February 11, 2016 – The Georgetown board of directors approved a new African American studies major at its winter meeting this week, capitalizing on the foundation of the current minor, increasing student interest and the university’s emphasis on interdisciplinary study and racial justice.
Beginning in the fall of 2016, the major comprises 10 courses and is divided into two concentrations – one on language, literature, arts and culture and the other on history, behavioral science and social inquiry.
“We want the students to have a breadth and depth of knowledge to ensure that they have a balance between the humanities and the social sciences,” says Robert Patterson (C’02), director of the African American Studies Program, which has offered a minor since 2003. “The major also will prepare students with research skills and questions of methodology that we currently don’t offer in the minor. “
The major will allow students to “examine and explore the cultural, historical, artistic and political contributions that African Americans as well as Africans throughout the diaspora have made to the world,” he says. “This will prepare them to be culturally literate in a increasingly multicultural global environment.”
Patterson, an associate professor of English and African American Studies, adds that one of the new intensive courses required for the major – Methodological and Theoretical Issues in African American Studies – will also become a requirement for the minor.
Courses from several other programs and departments will be employed to satisfy the new major’s requirements, including a sociology department course on DC Neighborhoods, Poverty, and Inequality.
“Such courses provide the tools to theorize solutions to social issues rooted in longstanding and persistent racial divides,” Patterson explains. Other courses offered in the major include Race and Racism, Race, Policy and Administration, Ethics, Race and Morality and more.
The major’s interdisciplinary nature intersects with and builds upon several existing programs and departments at Georgetown, he says, such as American Studies, Women’s and Gender Studies, Literary and Cultural Studies and Justice and Peace Studies.
“This overlap provides students and faculty with the opportunity to engage in cross-disciplinary scholarship and integrate multiple methodologies and theoretical paradigms as they explore the some of the enduring and pressing questions of the field and our society,” Patterson notes.
Interest from a diverse number of students was one of the main impetuses in creating an African American studies major.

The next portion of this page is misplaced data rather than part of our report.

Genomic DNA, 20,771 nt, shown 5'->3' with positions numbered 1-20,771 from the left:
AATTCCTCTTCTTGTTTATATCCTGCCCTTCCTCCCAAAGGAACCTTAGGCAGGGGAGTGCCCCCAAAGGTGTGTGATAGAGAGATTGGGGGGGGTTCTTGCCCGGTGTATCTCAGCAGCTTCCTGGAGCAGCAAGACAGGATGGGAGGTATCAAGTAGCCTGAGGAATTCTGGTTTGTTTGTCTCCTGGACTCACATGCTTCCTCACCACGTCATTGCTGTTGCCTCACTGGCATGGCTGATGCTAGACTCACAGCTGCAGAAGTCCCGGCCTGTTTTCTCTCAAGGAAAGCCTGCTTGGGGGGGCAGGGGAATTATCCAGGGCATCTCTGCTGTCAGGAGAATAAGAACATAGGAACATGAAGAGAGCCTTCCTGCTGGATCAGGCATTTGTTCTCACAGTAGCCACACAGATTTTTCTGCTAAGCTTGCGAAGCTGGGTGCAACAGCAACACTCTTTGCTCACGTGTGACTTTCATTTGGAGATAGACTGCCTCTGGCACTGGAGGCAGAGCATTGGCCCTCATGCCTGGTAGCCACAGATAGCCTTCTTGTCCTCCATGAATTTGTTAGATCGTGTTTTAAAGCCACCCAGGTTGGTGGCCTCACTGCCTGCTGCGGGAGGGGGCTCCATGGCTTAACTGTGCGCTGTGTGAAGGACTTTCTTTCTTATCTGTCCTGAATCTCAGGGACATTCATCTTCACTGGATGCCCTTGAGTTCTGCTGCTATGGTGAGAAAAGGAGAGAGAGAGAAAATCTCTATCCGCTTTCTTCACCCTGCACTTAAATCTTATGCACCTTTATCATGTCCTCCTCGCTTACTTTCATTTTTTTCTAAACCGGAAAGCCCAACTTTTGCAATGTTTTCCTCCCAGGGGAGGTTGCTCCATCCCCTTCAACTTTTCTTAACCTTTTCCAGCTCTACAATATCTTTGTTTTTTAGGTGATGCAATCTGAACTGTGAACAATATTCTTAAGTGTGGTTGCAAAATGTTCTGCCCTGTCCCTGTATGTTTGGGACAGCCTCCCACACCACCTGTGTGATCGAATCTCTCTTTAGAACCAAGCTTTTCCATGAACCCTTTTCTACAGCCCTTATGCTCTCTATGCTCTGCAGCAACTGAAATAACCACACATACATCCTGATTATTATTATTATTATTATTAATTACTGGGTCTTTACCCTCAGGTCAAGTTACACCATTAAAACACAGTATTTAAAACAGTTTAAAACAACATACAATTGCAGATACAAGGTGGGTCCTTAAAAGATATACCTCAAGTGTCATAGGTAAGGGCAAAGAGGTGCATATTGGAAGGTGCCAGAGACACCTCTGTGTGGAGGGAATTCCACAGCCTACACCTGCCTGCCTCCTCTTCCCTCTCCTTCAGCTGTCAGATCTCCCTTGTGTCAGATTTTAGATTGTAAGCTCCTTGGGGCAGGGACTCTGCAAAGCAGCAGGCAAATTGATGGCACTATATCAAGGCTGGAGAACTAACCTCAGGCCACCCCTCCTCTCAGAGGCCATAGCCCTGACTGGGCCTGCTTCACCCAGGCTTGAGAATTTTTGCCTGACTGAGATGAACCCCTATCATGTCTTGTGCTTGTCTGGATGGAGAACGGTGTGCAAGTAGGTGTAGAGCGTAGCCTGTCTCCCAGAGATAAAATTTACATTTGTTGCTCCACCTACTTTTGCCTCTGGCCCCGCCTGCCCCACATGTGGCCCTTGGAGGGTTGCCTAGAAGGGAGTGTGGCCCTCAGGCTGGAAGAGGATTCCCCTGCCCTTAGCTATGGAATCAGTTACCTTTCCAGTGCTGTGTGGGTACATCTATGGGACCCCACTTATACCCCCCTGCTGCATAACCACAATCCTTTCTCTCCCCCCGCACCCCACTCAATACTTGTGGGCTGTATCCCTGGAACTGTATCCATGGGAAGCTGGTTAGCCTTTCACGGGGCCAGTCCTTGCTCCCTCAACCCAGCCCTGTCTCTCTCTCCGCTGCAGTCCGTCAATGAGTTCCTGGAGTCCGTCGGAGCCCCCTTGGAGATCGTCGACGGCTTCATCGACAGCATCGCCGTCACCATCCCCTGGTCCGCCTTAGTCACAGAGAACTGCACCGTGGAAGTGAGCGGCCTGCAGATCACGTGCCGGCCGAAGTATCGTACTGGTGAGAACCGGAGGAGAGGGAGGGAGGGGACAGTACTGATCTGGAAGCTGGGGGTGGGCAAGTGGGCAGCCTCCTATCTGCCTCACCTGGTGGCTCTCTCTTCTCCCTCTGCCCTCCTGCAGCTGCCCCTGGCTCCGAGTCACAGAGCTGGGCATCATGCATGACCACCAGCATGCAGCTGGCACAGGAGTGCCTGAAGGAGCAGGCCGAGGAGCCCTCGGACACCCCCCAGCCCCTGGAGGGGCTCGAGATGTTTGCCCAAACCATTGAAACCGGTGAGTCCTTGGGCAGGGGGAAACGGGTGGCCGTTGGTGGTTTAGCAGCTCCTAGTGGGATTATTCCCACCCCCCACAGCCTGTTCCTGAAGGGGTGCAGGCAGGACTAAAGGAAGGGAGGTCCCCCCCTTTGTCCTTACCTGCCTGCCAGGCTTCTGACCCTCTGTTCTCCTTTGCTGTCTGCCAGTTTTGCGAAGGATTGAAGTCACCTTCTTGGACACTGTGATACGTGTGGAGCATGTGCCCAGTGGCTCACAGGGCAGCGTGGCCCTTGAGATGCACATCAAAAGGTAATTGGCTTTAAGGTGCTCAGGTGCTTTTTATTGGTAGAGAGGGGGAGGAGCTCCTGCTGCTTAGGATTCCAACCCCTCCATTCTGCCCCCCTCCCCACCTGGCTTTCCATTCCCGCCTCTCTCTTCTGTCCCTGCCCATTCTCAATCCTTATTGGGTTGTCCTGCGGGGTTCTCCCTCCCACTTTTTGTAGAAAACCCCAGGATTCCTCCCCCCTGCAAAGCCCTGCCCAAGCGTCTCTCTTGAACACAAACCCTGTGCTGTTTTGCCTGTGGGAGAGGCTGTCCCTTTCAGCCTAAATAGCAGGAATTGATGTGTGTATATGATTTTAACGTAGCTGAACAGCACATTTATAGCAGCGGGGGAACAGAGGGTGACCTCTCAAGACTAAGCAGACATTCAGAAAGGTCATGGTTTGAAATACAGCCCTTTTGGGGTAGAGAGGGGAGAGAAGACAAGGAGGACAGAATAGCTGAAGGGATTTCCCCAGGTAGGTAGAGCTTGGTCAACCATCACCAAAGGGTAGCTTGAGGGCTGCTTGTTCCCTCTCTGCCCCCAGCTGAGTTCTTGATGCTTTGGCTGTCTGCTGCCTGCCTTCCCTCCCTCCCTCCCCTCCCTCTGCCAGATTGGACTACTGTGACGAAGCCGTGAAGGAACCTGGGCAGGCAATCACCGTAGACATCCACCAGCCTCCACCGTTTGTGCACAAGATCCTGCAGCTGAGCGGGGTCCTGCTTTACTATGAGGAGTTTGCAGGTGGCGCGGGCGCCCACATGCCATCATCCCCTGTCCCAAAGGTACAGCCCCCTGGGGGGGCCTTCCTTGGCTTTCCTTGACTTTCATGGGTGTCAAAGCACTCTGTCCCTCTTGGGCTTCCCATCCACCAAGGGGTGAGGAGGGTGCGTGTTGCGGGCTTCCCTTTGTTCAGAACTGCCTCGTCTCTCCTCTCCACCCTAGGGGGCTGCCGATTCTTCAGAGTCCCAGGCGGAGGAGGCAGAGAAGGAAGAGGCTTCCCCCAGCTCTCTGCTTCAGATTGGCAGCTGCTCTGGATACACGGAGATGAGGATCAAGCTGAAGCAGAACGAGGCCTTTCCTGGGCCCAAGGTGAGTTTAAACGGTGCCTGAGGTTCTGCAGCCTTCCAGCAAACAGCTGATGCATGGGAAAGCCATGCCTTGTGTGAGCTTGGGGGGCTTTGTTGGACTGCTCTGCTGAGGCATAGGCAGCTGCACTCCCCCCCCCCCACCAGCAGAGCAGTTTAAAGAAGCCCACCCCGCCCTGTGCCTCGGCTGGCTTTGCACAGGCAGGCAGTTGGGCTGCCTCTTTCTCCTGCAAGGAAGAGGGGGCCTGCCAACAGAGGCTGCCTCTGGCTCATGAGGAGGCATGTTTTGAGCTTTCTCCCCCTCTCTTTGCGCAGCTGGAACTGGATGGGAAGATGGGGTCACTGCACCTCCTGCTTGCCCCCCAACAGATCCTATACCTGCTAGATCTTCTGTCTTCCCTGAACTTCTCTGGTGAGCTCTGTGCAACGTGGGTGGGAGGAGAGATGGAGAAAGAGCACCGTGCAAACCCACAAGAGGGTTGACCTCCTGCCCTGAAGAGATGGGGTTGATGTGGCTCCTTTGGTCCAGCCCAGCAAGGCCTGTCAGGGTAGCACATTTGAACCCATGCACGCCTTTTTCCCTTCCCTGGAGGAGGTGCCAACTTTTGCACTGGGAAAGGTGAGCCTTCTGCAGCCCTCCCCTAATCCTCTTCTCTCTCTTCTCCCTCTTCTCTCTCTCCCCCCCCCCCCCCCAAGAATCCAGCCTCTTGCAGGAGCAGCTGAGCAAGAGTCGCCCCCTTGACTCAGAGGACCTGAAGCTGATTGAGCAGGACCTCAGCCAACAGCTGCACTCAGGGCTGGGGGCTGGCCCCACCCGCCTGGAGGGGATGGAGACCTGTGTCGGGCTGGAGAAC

A student-led survey, for example, showed that 99.5 percent of students asked were in favor of the move.
In the past seven years, 12 sections of Introduction to African American studies have been offered and the course has been overenrolled three times.
The author of Exodus Politics: Civil Rights and Leadership African American Literature and Culture (University of Virginia Press, 2013), Patterson is now co-editing a book, The Psychic Hold of Slavery, an interdisciplinary collection of scholarly essays that considers why and how slavery still matters.
His essay on the film 12 Years a Slave is in the book, slated for this coming June by Rutgers University Press, as is the conclusion. Soyica Colbert (C’01), associate professor of theater and performance studies as well as African American studies, is a co-editor who wrote an essay for the book on Spike Lee’s film Bamboozled.
“We’re addressing how slavery’s legacy still seems to affect American culture and American narrative,” Patterson says.
The new major was mentioned as part of a series of commitments Georgetown President John J. DeGioia made earlier this month to inform the university’s work to address racial injustice.
In his Feb. 4 speech, DeGioia committed Georgetown to build upon the executive committee of the College’s decision to seek a major in African American studies and committed to studying the possibility of a department of African American studies and/or a broader interdisciplinary program.
“Given our location in Washington and the strengths of our existing schools, we need to ensure that any such unit will provide a home for the full range of disciplines that can contribute to building the field of African American Studies,” DeGioia said. “Indeed, we need every discipline that can contribute insights to the building of this field.”